The author makes no attempt to draw comparisons with the rise of black ghettos in New Yorks other boroughs or, for that matter, in other cities. The works of Thomas Lee Philpott, Allan Spear, Kenneth Kusmer, and others are not referenced, and the notable omission of Gilbert Osofskys work on Harlem is particularly troubling. Fr Brklyn, the years between 1920 and 1957 were a special time. It was in 1920 that the subway system reached t Brklyn's user edge - linking the entire bush with Manhattan and making it an ideal spt fr millin's f new families t build their hme's. The end f the era came in 1957 - the last year that Brklyn's beloved Ddgers played at Ebbets Field before moving t sunny California.
Fr many local fans the fate f Dem Bums represents the fate f Brklyn. Thats when Brklyn was als the Ddgers. The Yankees played in the Box, and the Giants played in Manhattan, but they were New York teams. The Ddgers played in Brklyn, and they were Brklyn's team. Fr a nickel n the subway and 50 cents fr a seat in the bleachers, Ebbets Field was the brugh's mecca. It was nt unusual fr the players - all known by nicknames like Duke, Pee Wee, Campy - t share the subway with fans headed t the ballpark.
Many f the players rented hme's in Brklyn frm the same people wh filled Ebbets Field. When the Ddgers defeated the hated Yankees in 1955, the bush celebrated. And when they departed tw years later fr Ls Angeles, the bush reeled. Tens f thousands f Brklynites flower the Ddgers westward ver the next 40 years; the bush population is do abut 700, 000 since Jackie Robinson be baseballs clr line by walking nt Ebbets Field in 1947. Fr years it seemed the bush might never bunce back. T this day, Brklyn remains the nly American community f 2 million people with its wn daily newspaper, may airport r professional sports team.
Typically, when the city underwent a stretch f racial tennis in recent years, it was Brklyn that symbolized its wes. The 1989 murder f a black teen-ager line t buy a car in a white Brklyn neighbored sent ff shockwaves. The author shw's the historical concept and with the concept f the lives f people that lived in the area during the time period. Willensky highlights the issues f black gangsters that were als a part f Brklyn inhabitants during the time period. A situation is feed fr perceiving by the author when a motorcade carrying the head f the Lubavitcher Hasidic sect accidentally struck and killed a black youth.
Three days f riting flower these events. Things are changing, though fr the better. In the East New York sectin, nce a symbol f urban despair, homicides are do frm 129 in 1993 t 27 in 1997. This summer, downtown Brklyn is scheduled t get a 384 -rm htel as part f a $ 228. 3 million complex called Renaissance Plaza. And Cney Island, a report get mostly t seed, is in line fr a verbal. A $ 100 million private investment could return the area t its past gay - a project that makes the local wrld.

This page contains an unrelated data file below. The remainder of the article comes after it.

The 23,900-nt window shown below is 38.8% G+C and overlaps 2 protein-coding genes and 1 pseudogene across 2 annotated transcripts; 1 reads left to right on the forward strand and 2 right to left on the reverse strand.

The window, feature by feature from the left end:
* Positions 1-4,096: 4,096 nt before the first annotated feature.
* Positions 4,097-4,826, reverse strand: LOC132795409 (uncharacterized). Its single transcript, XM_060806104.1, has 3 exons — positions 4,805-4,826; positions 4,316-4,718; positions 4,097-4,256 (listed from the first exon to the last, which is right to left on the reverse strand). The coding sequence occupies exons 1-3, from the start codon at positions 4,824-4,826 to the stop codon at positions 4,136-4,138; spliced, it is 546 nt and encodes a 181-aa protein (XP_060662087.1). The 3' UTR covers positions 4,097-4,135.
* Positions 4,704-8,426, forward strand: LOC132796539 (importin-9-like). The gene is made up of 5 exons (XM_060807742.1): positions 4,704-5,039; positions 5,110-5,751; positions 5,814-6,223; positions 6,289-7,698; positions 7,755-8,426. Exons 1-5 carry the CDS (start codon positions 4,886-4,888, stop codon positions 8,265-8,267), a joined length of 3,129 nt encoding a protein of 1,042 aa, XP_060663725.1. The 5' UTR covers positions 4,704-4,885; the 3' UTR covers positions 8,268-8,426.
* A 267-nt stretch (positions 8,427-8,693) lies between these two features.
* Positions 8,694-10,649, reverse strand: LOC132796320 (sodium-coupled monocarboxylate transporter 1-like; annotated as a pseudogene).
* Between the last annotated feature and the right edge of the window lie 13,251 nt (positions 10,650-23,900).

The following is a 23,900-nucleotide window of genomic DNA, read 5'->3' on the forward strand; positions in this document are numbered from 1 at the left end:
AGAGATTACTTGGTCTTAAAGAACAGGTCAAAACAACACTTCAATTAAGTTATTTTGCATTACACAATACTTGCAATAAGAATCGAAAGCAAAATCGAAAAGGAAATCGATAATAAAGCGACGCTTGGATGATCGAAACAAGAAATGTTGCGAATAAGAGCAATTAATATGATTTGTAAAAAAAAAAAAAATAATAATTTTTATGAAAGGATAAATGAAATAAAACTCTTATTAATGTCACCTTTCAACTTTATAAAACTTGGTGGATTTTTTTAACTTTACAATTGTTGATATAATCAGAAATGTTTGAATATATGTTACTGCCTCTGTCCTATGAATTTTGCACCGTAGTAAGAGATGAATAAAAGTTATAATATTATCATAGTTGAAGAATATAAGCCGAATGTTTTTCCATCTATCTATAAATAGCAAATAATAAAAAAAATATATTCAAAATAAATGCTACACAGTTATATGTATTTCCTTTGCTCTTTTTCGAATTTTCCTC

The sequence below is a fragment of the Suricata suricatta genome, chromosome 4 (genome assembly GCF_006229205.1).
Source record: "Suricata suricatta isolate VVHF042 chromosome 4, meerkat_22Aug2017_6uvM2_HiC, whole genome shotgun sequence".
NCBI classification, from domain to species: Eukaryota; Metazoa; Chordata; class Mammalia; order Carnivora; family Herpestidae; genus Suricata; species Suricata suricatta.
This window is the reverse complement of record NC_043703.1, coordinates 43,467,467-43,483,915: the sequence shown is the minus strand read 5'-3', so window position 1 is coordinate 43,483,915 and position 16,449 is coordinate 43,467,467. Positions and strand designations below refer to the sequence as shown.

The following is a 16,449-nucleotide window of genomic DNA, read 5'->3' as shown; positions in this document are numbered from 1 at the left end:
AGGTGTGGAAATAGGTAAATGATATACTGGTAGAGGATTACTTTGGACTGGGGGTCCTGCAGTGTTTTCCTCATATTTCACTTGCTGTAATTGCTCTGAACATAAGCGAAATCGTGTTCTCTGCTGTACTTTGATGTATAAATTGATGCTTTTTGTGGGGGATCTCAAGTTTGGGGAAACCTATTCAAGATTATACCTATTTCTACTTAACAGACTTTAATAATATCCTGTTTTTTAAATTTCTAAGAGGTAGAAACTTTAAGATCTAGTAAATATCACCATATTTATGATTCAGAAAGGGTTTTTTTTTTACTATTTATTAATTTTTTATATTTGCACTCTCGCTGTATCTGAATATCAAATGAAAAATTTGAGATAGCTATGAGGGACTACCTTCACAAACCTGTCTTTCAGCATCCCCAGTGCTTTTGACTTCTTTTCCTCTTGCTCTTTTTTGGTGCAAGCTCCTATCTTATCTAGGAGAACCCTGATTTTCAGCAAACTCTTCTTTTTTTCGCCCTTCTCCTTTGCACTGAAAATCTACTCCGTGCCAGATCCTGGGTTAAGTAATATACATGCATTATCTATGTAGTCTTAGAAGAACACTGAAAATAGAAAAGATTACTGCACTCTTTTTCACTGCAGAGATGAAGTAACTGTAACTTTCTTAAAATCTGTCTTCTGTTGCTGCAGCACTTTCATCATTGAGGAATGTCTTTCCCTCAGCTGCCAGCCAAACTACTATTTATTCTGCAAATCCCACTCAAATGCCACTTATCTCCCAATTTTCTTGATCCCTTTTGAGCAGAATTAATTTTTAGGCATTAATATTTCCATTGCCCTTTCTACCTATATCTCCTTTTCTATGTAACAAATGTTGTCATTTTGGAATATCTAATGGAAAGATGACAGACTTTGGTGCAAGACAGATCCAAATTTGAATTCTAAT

In my pain this bk was really brilliant. This is because it shw's ff many historical cncept's that were nt known fr me in detail, fr example the stre's n wheels, which I have never seen before. Als sme photographs that were available f the sights as they like several decades ag were pretty interesting t me. The leisure time that is possible t spend at Brklyn was als the nes t admire according t the author.
Related, throughout, the author traces black Brooklynites constrained access to work as one of the most invidious and long-standing trends in the region's history. Despite continued emphasis on labor relations, however, Willensky fails to address the growth of a black working class whose interests are distinct from those of the black elite. Willensky avoids discussing what Joe William Trotter has termed black proletarian ization. Willensky's study would have benefited from closer attention to class dynamics within the black community as discussed in the works of Trotter, Earl Lewis, Elizabeth Clark-Lewis and Kimberly Phillips. Willensky missed an opportunity to place his study within the broader literature on ghetto formation and the growth of the black working class, a more directly relevant body of work than the more general historiography of race in America. Fortunately, Willensky's study transcends these historiographical and methodological limitations.
A Covenant with Color should appeal to a broad audience of scholars and students of the African American experience both for its deft interweaving of personal with broadly demographic data and for Willensky's unusually compelling narrative style. Bibliography: Ellit Willensky, When Brklyn Was The World, 1920 - 1957. New York: Harmony Bks, 1986.